People will see those budget choices in the May budget, and they can judge them.

But I will be asking the nation to make some choices because these things should be our highest priority, getting our kids a world-leading education and giving people with disabilities a better deal.

HOST: Prime Minister, you've focussed on the issue of 457 visas this week. There's been a degree of emotional response from some people. Can you clarify, what's the point you're making about 457 visas and the current regime?

PM: The point I'm making is a very simple one. There are times when businesses have a legitimate need to get in someone from overseas on a temporary basis because there is an acute skill shortage and that's the only way they can get the job done.

But 457 visas, when we came to government, the program was out of control.

We've cracked down on it and I think we've got more work to do to make sure that's all it is being used for - those genuine skill shortages by businesses - and it is not being used to substitute people from overseas coming into work on a temporary basis for Australian workers, for people who are already here, indeed including people who have migrated to our country who are here looking for work and are ready, willing and able to do the job.

HOST: What are the sort of jobs that are being taken in front of Australian workers. You mean the feedback that's been gathered is from engineers and mining people that say you just can't get people with specific skills to go and work on mines a distance away.

As much as we hear of carpenters heading over to the west and making hundreds of thousands of dollars, these are places where 457 visas are playing a crucial role.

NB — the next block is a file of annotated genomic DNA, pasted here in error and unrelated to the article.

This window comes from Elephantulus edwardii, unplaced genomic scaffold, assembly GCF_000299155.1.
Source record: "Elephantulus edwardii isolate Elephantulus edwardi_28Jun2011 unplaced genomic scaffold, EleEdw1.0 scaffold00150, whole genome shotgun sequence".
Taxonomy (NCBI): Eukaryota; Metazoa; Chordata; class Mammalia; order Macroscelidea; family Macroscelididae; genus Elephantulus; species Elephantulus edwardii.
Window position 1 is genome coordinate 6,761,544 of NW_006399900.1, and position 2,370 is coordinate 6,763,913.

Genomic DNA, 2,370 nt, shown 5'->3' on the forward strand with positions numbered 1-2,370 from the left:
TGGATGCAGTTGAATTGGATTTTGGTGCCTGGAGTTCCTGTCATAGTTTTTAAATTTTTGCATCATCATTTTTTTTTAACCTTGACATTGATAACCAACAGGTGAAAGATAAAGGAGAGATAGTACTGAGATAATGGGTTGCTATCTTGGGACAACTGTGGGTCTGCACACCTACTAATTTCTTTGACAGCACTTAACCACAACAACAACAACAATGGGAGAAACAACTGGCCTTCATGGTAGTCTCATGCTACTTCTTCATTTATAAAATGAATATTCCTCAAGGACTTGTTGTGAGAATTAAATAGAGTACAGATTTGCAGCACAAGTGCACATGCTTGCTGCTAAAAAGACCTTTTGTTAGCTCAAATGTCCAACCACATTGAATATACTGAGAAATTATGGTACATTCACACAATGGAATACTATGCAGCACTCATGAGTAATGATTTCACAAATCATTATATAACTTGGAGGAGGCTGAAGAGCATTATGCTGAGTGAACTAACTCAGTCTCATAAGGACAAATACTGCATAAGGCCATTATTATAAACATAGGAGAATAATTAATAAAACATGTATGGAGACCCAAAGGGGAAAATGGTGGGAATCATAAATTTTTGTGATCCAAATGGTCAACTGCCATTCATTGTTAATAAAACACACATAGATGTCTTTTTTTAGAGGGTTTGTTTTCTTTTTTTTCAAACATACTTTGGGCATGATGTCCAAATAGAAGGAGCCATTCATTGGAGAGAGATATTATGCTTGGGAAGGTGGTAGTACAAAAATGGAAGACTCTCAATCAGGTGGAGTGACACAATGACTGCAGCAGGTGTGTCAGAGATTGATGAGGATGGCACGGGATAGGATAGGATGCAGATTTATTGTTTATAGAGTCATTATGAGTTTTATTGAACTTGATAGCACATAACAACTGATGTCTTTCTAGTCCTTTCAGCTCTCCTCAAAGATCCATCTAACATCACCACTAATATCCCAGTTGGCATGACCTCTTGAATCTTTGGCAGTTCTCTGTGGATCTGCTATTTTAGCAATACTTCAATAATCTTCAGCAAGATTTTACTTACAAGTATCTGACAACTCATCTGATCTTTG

What are the sort of things you've been clamping down on, what are the sort of things that are happening that shouldn't have been?

PM: Well, of the various things that concern me, I've certainly heard about people brought in to do tiling work in city construction projects when there are people with those skills available who haven't got the work opportunity.

I've heard about businesses making jobs look like they are really high skilled jobs in order to get the visa but in truth people who come here end up working as security guards and that work obviously could have been made available to someone in Australia.

I've heard about businesses bringing someone on only to then effectively transfer the worker to another business in circumstances that doesn't meet why they said they were bringing the worker in in the first place.

They concern me and they concern me because work opportunities in our nation should first and foremost be for Australians, be for the people in our country.

HOST: This is a scheme that affect tens of thousands of people, as well as it's administered there's always going to be, I presume, a couple of instances that people might not be happy with.